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Picasso’s Dog
Begging for scraps in the Cubist style
Pablo Picasso's "Dog and Cock" (1921)

When I lived in New York, I had the good fortune to visit a few museums in the company of Thomas Hoving, the former director of the Metropolitan Museum of Art. With him, there was no slow shuffling past endless works, dedicating a minute or two to each. Instead we hoofed through galleries intent on a destination, with Hoving discouraging us from taking in the sights along the way. Then we’d arrive at the pre-selected work, with fresh eyes, and spend time, lots of it, taking in one piece. I learned that one masterpiece appreciated deeply is, for me, a richer experience than taking in many works superficially. To this day, that’s how I do most big museums.

What’s this got to do with Bark? Well, if you live anywhere near Yale University Art Gallery in New Haven, Conn., consider taking the Hoving-approach to their current Picasso exhibition. Leave most of the 70 works to the others, and spend some serious time with his wonderful 1921 Cubist dog painting—“Dog and Cock.”

A pointy-eared pooch with fringy fur sniffs at the edge of a fully loaded dinner table. Tongue out. Not only do we see this scene played out more than we’d like in our own homes, dogs begging at banquets are a long artistic tradition. The light humor of this familiar moment makes appreciating Picasso’s Cubist technique a total delight.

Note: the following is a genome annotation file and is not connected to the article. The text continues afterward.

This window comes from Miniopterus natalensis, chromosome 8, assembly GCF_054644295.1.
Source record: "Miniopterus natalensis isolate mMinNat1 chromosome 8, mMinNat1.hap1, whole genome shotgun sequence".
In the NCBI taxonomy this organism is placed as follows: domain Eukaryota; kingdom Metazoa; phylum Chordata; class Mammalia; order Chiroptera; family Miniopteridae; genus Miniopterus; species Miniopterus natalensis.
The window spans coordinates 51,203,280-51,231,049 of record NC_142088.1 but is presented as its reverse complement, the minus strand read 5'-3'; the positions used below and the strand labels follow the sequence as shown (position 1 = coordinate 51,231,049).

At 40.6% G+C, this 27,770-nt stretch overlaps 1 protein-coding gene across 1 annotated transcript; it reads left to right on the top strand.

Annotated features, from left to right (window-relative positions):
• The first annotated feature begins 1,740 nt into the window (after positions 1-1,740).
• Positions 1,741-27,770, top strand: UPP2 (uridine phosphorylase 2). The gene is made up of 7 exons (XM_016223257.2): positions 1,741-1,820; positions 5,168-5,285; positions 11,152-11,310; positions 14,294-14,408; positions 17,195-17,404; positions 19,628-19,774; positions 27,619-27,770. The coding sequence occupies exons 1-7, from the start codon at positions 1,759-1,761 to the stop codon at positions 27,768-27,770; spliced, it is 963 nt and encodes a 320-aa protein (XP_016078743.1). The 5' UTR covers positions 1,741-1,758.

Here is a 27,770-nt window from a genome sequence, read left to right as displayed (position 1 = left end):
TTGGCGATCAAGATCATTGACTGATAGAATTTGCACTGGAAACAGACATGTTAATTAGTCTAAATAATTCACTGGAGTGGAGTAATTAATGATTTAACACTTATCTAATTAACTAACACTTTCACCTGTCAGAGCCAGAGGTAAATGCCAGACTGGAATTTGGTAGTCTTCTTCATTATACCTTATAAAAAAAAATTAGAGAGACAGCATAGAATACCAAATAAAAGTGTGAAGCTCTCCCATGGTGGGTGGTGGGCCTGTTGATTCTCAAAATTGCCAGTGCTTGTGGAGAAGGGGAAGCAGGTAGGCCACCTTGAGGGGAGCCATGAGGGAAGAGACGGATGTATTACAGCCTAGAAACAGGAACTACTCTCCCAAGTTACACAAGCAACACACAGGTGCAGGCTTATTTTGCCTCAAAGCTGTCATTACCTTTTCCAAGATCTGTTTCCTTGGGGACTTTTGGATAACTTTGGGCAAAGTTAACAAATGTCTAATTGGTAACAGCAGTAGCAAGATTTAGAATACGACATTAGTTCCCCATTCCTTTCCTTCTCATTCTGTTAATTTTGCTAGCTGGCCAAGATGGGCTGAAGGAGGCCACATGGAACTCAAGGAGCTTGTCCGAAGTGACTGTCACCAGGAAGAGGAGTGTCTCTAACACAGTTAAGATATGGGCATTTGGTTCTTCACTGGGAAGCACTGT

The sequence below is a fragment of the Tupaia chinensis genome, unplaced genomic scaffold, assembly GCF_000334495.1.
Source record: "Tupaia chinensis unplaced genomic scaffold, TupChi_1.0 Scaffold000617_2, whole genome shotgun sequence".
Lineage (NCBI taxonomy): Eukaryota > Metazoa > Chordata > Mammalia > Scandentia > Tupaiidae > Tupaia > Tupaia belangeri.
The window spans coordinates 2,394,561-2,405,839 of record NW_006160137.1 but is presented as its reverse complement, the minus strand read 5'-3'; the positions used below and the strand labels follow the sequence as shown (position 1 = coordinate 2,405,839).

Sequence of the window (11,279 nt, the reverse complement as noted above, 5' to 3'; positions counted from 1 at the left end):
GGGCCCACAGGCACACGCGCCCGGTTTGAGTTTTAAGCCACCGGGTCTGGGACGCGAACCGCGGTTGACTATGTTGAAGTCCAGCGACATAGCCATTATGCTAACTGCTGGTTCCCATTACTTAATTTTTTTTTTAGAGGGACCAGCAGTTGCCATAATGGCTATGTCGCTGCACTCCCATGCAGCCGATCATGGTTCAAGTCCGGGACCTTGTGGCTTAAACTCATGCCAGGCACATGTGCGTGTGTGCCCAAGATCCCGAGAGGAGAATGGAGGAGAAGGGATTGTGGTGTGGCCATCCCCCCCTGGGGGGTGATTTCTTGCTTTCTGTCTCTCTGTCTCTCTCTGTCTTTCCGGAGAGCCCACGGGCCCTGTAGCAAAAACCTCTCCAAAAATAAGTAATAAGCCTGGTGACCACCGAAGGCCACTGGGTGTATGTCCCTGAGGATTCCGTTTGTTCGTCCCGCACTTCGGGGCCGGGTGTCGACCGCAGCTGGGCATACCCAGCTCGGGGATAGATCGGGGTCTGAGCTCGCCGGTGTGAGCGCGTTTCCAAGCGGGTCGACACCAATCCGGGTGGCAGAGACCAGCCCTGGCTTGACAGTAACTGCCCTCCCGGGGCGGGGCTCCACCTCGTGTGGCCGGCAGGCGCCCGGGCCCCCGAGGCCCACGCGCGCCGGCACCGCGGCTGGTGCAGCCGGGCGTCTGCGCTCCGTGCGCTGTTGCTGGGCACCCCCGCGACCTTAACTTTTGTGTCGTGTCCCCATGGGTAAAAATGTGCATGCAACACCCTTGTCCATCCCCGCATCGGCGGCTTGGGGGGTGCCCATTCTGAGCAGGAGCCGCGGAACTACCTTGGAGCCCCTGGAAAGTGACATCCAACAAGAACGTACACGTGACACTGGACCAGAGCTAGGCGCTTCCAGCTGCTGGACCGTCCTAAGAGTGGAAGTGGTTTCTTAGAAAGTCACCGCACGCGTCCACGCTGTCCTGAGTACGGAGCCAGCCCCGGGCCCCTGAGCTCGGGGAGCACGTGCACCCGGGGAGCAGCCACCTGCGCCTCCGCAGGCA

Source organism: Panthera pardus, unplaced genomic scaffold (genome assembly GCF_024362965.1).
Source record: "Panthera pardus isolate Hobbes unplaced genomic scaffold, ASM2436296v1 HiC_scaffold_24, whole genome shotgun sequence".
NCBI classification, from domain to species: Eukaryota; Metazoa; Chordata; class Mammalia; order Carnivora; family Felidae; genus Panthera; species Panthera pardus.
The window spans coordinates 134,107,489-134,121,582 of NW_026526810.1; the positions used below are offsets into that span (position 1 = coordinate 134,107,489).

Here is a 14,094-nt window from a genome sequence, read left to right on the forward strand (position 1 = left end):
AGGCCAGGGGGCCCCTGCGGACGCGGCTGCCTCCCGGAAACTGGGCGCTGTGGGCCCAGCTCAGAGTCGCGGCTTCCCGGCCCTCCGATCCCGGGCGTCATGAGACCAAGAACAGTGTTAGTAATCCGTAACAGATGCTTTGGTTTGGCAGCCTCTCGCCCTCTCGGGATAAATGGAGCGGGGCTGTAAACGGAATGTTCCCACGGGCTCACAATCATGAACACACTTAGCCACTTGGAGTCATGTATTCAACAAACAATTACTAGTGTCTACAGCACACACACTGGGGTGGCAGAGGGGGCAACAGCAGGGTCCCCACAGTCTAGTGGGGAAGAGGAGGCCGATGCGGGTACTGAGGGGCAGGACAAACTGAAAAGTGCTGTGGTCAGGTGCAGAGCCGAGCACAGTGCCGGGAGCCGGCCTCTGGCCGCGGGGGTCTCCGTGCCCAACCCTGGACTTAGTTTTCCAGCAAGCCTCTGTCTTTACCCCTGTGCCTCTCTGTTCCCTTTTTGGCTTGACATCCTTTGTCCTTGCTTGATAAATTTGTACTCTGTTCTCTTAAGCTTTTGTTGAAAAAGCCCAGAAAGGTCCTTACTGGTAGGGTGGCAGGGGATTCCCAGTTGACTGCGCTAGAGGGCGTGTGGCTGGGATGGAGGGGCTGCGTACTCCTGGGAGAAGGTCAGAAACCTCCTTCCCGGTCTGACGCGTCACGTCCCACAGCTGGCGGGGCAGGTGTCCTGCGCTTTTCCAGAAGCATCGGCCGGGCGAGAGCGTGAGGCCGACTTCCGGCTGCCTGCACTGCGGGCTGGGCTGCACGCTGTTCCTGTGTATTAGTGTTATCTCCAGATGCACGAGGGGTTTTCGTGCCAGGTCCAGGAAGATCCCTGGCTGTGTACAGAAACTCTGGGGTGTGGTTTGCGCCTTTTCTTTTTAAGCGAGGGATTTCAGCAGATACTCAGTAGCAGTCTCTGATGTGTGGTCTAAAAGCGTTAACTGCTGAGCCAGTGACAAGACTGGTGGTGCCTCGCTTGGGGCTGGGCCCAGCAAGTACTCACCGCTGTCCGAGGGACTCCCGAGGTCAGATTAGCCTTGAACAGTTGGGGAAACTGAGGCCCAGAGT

Learn more about Bark’s take on this masterwork in the May 2009 issue. “Picasso and the Allure of Language” runs through May 24 at the Yale University Art Gallery, Chapel and York Streets, New Haven.

Bonus Track: Picasso was no stranger to the habits of dogs. He shared his life with many including Lump the Dachshund, an Afghan Hound named Kabul, and a Boxer named Jan. To see fantastic images of Pablo Picasso and his canine confrères, check out David Douglas Duncan’s online Picasso gallery.

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Lisa Wogan lives in Seattle and is the author of, most recently, Dog Park Wisdom. lisawogan.com
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